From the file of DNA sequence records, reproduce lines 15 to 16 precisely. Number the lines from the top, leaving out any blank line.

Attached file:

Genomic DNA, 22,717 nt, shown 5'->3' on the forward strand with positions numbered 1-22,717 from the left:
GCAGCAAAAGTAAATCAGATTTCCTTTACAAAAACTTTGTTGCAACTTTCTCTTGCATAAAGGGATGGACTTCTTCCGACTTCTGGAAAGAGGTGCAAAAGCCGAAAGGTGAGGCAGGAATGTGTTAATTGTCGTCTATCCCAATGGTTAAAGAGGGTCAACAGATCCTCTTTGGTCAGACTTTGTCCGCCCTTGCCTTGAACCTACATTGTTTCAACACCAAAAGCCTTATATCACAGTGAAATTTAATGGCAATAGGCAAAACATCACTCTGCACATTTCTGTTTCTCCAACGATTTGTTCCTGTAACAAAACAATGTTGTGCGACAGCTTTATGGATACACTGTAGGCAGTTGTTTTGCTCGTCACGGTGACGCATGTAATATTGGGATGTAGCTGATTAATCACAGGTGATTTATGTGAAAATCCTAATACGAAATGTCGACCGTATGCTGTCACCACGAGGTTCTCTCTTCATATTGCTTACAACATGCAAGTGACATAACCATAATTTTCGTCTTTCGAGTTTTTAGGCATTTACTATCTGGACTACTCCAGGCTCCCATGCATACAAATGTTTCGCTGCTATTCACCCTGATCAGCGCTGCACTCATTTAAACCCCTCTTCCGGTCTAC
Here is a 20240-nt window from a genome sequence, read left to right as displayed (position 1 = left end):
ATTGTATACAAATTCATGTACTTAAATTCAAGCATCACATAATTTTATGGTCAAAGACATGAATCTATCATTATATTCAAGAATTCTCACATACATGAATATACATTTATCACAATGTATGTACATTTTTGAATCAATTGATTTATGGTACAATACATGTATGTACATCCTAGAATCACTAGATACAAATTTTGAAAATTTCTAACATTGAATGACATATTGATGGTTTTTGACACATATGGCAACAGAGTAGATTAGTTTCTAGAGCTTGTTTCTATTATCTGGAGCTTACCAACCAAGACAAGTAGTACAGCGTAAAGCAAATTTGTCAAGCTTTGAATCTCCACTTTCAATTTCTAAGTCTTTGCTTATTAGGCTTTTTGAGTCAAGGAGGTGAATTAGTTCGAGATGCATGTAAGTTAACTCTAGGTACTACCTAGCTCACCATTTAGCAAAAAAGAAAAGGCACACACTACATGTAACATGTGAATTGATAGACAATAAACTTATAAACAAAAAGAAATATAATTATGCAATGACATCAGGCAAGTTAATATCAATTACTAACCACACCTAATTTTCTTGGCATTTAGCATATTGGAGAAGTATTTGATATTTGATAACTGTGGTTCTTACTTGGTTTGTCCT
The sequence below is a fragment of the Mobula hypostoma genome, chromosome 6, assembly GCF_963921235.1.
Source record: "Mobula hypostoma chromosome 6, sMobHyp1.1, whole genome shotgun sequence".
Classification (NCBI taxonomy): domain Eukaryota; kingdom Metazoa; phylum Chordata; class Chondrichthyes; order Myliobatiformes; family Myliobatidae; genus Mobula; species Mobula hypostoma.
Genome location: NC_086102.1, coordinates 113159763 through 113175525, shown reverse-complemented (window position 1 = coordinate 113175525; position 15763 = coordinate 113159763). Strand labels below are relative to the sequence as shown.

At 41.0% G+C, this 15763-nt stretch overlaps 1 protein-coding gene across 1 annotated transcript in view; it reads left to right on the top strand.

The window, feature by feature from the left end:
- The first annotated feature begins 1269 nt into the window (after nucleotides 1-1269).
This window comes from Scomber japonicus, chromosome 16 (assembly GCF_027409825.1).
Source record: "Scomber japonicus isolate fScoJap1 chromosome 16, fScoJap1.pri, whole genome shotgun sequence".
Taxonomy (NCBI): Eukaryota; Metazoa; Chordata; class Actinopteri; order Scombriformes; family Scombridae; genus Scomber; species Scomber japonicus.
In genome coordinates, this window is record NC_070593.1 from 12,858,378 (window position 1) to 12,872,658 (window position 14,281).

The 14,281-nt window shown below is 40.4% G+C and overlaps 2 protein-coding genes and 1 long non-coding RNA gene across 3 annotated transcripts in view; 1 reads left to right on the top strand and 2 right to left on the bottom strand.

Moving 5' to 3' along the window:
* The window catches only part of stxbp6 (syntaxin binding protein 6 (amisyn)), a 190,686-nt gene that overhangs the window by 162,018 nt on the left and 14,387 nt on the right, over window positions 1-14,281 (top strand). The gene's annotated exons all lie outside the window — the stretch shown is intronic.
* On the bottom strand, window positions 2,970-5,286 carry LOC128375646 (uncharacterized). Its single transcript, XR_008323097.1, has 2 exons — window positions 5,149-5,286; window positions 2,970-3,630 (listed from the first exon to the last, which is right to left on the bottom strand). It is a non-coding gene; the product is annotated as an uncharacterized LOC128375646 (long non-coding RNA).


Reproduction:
In genome coordinates, this window is record NC_070593.1 from 12,858,378 (window position 1) to 12,872,658 (window position 14,281).

The 14,281-nt window shown below is 40.4% G+C and overlaps 2 protein-coding genes and 1 long non-coding RNA gene across 3 annotated transcripts in view; 1 reads left to right on the top strand and 2 right to left on the bottom strand.